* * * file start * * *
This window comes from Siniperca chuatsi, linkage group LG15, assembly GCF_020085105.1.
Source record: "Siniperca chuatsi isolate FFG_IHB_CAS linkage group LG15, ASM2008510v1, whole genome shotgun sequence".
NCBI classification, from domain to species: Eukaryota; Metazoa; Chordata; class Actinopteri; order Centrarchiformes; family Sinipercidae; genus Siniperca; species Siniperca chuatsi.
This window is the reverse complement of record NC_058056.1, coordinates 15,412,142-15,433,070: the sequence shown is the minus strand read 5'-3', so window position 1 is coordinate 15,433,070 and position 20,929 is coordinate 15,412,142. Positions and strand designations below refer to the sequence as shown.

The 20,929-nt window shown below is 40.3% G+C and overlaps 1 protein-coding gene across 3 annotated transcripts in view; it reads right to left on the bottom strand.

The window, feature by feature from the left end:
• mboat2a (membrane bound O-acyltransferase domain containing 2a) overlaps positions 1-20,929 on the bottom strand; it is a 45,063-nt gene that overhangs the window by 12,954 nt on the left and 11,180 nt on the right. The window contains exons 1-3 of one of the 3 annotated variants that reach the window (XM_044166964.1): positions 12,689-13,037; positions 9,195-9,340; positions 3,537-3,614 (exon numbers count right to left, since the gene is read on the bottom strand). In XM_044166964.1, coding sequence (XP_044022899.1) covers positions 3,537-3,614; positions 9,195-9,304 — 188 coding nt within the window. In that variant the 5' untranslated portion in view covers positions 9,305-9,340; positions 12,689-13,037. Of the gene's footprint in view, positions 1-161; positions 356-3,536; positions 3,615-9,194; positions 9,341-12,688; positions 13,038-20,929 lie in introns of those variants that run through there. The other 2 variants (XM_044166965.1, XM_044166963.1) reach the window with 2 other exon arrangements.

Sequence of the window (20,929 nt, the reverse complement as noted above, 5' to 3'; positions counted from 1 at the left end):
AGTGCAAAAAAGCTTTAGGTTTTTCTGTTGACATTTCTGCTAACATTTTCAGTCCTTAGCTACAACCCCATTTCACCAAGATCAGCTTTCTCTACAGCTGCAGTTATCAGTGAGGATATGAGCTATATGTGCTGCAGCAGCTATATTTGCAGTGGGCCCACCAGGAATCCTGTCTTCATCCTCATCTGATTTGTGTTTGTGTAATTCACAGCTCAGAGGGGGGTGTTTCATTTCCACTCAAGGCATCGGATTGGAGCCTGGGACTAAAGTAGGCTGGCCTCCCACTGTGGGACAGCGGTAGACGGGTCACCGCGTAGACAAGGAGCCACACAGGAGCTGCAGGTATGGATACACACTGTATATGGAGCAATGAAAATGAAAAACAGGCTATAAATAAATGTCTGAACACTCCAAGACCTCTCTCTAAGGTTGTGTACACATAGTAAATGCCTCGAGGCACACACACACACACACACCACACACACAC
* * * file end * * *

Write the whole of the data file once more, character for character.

This window comes from Siniperca chuatsi, linkage group LG15, assembly GCF_020085105.1.
Source record: "Siniperca chuatsi isolate FFG_IHB_CAS linkage group LG15, ASM2008510v1, whole genome shotgun sequence".
NCBI classification, from domain to species: Eukaryota; Metazoa; Chordata; class Actinopteri; order Centrarchiformes; family Sinipercidae; genus Siniperca; species Siniperca chuatsi.
This window is the reverse complement of record NC_058056.1, coordinates 15,412,142-15,433,070: the sequence shown is the minus strand read 5'-3', so window position 1 is coordinate 15,433,070 and position 20,929 is coordinate 15,412,142. Positions and strand designations below refer to the sequence as shown.

The 20,929-nt window shown below is 40.3% G+C and overlaps 1 protein-coding gene across 3 annotated transcripts in view; it reads right to left on the bottom strand.

The window, feature by feature from the left end:
• mboat2a (membrane bound O-acyltransferase domain containing 2a) overlaps positions 1-20,929 on the bottom strand; it is a 45,063-nt gene that overhangs the window by 12,954 nt on the left and 11,180 nt on the right. The window contains exons 1-3 of one of the 3 annotated variants that reach the window (XM_044166964.1): positions 12,689-13,037; positions 9,195-9,340; positions 3,537-3,614 (exon numbers count right to left, since the gene is read on the bottom strand). In XM_044166964.1, coding sequence (XP_044022899.1) covers positions 3,537-3,614; positions 9,195-9,304 — 188 coding nt within the window. In that variant the 5' untranslated portion in view covers positions 9,305-9,340; positions 12,689-13,037. Of the gene's footprint in view, positions 1-161; positions 356-3,536; positions 3,615-9,194; positions 9,341-12,688; positions 13,038-20,929 lie in introns of those variants that run through there. The other 2 variants (XM_044166965.1, XM_044166963.1) reach the window with 2 other exon arrangements.

Sequence of the window (20,929 nt, the reverse complement as noted above, 5' to 3'; positions counted from 1 at the left end):
AGTGCAAAAAAGCTTTAGGTTTTTCTGTTGACATTTCTGCTAACATTTTCAGTCCTTAGCTACAACCCCATTTCACCAAGATCAGCTTTCTCTACAGCTGCAGTTATCAGTGAGGATATGAGCTATATGTGCTGCAGCAGCTATATTTGCAGTGGGCCCACCAGGAATCCTGTCTTCATCCTCATCTGATTTGTGTTTGTGTAATTCACAGCTCAGAGGGGGGTGTTTCATTTCCACTCAAGGCATCGGATTGGAGCCTGGGACTAAAGTAGGCTGGCCTCCCACTGTGGGACAGCGGTAGACGGGTCACCGCGTAGACAAGGAGCCACACAGGAGCTGCAGGTATGGATACACACTGTATATGGAGCAATGAAAATGAAAAACAGGCTATAAATAAATGTCTGAACACTCCAAGACCTCTCTCTAAGGTTGTGTACACATAGTAAATGCCTCGAGGCACACACACACACACACACCACACACACAC